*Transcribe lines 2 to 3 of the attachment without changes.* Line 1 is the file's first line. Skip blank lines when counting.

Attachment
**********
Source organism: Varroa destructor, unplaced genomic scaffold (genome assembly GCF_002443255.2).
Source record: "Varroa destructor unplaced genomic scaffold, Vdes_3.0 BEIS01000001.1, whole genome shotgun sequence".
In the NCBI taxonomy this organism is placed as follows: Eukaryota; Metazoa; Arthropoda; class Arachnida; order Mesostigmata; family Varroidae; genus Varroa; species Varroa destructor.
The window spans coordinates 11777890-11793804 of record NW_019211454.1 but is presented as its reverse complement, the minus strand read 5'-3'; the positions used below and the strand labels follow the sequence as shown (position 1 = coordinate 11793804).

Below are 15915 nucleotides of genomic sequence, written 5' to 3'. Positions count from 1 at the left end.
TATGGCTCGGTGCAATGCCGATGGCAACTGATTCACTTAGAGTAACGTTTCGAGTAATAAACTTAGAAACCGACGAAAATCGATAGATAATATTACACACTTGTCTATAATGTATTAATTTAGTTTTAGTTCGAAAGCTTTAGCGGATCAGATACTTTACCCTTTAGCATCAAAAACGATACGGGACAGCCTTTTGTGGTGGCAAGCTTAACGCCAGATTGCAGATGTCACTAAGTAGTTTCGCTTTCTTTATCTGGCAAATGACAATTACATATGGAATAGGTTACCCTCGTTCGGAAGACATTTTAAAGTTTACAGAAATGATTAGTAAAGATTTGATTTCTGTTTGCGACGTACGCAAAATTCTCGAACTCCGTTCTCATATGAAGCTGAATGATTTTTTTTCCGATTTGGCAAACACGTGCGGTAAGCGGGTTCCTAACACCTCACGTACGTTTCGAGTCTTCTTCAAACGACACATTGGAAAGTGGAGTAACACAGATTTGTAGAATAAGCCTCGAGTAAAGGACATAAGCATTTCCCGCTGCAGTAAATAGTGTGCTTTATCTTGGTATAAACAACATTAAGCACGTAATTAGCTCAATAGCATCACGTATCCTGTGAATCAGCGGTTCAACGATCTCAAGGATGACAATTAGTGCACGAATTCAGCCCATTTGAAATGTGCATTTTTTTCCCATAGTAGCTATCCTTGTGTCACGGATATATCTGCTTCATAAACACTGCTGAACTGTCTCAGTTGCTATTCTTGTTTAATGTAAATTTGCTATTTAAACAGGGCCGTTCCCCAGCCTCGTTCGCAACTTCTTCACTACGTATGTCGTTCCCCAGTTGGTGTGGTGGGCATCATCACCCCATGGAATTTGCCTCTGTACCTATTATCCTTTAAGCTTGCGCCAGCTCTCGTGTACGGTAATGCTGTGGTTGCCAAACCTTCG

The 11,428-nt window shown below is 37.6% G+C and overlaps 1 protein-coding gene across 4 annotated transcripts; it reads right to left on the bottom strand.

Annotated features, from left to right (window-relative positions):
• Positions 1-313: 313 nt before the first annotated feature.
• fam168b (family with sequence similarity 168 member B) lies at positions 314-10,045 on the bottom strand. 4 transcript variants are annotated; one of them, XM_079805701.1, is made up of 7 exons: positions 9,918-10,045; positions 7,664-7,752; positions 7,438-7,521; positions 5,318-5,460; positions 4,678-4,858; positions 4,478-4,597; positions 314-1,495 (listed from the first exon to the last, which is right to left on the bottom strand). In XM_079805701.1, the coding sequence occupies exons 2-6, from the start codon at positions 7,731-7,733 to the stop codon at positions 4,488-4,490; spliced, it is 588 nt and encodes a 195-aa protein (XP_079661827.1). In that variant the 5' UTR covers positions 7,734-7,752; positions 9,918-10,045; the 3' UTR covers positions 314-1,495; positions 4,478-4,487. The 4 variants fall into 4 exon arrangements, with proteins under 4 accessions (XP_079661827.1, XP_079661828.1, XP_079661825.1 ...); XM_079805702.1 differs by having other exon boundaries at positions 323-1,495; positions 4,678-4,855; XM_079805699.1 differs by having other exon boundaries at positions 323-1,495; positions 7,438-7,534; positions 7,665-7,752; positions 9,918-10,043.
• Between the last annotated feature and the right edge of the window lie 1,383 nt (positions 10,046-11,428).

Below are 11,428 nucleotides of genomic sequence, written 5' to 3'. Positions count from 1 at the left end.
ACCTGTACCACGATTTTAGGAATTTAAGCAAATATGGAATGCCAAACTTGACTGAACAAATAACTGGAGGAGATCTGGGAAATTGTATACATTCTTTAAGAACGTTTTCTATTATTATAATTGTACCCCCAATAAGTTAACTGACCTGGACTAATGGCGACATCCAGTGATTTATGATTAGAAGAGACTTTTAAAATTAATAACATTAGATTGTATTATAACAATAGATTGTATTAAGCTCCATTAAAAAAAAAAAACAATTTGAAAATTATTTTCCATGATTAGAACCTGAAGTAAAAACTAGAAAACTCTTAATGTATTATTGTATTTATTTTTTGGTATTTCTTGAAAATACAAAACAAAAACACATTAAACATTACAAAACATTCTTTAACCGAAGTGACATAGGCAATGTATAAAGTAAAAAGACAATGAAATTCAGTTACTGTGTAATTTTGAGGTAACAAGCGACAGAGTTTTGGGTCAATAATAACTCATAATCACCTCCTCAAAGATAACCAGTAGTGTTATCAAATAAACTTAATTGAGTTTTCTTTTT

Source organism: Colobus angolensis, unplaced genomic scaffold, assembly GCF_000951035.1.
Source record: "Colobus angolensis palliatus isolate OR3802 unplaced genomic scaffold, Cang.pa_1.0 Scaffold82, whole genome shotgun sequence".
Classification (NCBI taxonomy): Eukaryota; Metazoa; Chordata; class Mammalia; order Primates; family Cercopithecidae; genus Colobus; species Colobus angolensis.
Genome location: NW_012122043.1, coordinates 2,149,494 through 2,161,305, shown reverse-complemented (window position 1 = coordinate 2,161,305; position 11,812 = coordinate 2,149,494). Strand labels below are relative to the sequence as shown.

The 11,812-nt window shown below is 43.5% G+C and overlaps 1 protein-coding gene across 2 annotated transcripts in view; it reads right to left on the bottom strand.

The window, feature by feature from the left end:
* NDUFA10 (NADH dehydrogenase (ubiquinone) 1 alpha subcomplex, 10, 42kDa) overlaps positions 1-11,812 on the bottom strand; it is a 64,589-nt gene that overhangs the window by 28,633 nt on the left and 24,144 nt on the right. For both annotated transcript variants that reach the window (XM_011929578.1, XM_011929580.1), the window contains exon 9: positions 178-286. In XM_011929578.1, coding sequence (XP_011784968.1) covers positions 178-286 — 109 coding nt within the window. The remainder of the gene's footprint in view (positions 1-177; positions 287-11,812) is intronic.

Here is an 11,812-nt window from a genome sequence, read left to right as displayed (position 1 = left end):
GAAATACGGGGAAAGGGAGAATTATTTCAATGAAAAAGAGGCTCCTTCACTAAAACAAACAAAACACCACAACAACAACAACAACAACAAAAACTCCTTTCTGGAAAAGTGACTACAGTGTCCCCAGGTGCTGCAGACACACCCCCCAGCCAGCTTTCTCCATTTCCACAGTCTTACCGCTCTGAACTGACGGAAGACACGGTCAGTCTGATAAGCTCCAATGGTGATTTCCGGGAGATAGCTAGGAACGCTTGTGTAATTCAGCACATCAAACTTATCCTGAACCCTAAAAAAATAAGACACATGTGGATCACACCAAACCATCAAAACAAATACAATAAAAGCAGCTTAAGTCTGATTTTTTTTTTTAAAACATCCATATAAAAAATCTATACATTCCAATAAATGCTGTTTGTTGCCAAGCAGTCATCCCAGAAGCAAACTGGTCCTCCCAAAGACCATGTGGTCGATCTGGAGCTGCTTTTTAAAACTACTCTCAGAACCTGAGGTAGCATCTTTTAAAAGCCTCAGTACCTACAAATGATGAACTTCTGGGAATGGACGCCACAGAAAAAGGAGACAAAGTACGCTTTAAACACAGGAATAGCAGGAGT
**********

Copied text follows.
Source record: "Varroa destructor unplaced genomic scaffold, Vdes_3.0 BEIS01000001.1, whole genome shotgun sequence".
In the NCBI taxonomy this organism is placed as follows: Eukaryota; Metazoa; Arthropoda; class Arachnida; order Mesostigmata; family Varroidae; genus Varroa; species Varroa destructor.